TN or ranges of TNs are not ported out unless specifically marked as such. The switch also allows the “ported out” status to be provisioned when the directory number is unallocated. In addition, the switch shall allow the “ported out” status to be removed when the directory number is allocated. This prevents a TN with a “ported out” marking from being assigned until the marking is removed, or allows the automatic overwrite of the “ported out” marking, thus allowing the TN to be assigned without manual removal of the marking on the number. The latter action will result in the automatic removal of the marking after the TN is assigned.
 To address the cause code 26 problem, one solution is to create a new indicator to indicate that a given TN or a range of TNs is “NP-Reserved” and Cause Code 26 should not be sent for the number or range of numbers, regardless of how a call is routed (i.e., correctly routed or misrouted). Normal unallocated number treatment should be provided for calls to such number or range of numbers. In addition, if a customer ports away numbers that happen to be within the “NP-Reserved” range of numbers, the donor switch should provide Cause Code 26 treatment for LRN routed calls to the ported away numbers since in this case, the calls are truly misrouted LRN calls and Cause Code 26 is provided. This is made possible by allowing the “ported out” marking to override the “NP-Reserved” marking.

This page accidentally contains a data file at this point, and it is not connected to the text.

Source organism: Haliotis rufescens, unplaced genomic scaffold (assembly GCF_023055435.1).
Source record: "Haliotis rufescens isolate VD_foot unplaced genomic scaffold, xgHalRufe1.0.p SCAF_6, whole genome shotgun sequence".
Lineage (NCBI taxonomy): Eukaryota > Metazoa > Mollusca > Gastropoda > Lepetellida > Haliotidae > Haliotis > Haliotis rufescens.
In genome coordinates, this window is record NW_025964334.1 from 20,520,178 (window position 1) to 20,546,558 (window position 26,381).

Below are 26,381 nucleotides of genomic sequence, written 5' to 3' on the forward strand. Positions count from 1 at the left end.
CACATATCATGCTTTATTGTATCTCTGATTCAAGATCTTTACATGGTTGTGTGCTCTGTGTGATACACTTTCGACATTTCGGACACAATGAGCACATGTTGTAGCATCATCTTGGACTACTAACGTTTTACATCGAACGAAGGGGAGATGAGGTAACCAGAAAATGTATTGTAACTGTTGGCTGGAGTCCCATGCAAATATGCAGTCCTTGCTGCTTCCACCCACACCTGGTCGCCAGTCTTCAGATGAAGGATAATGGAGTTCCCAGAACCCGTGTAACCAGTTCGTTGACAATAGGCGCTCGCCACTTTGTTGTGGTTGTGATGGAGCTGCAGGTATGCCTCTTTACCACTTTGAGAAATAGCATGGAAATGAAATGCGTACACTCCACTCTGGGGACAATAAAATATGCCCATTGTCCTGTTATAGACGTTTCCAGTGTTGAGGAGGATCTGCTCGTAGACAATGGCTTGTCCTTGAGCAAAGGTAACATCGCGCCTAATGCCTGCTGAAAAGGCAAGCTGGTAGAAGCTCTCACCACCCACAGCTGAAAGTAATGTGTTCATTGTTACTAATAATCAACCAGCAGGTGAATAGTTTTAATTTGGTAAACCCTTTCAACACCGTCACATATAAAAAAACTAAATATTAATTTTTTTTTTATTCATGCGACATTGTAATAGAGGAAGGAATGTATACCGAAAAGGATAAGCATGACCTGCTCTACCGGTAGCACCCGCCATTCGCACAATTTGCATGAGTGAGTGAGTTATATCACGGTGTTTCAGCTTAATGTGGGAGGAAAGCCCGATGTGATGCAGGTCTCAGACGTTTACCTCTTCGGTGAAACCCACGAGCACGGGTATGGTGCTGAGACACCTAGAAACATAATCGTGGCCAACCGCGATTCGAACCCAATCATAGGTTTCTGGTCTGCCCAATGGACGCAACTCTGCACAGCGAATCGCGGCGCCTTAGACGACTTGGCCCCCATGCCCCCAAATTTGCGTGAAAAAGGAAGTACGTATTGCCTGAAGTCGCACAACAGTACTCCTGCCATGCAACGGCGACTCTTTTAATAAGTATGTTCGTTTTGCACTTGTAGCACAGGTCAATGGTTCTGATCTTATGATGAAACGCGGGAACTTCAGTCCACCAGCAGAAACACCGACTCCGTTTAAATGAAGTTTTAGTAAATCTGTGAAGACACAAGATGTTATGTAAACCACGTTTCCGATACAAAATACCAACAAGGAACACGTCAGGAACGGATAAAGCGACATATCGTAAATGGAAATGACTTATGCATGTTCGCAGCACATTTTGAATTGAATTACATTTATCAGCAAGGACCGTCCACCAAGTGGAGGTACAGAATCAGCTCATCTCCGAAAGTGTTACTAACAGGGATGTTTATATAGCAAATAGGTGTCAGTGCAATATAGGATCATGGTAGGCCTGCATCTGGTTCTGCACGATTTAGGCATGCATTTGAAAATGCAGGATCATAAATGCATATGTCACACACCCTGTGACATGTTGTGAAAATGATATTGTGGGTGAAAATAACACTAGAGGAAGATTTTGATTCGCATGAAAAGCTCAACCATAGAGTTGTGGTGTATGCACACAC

In addition to supporting a Number Portability environment, the “NP-Reserved” marking is also used to support a Number Pooling environment. When pooled numbers are activated in the NPDB prior to being assigned to a customer, the “NP-Reserved” marking capability is used to suppress release with Cause Code 26 and instead provide unallocated number treatment. Call processing associated with the “NP-Reserved” marking is as shown in Table 1.
 Thus, marking a TN as “NP-Reserved” can help suppress cause code 26 and allow the call to be routed to an intercept system to play an appropriate announcement to be played to a calling party. But this is an expensive solution and is proprietary to the particular vendor or the type of switch. For an operating company that would like open architecture solutions and a uniform solution for a variety of types of switches from different vendors, a solution that is switch-independent is preferred.
 To accommodate the transfer of numbers from one service provider to another, it became necessary to establish method of treating a misrouted call made to a ported number. One solution is to send an ISUP Release message (REL) in response to an Initial Address Message (IAM) to an originating switch, and thereby allowing the originating switch to process the call. Typically, in such a case, the originating switch plays the “fast busy” tone to the calling party, which provides no information to the caller as to why the call could not be completed. Accordingly, there is a need for an improvement in the art to address these issues.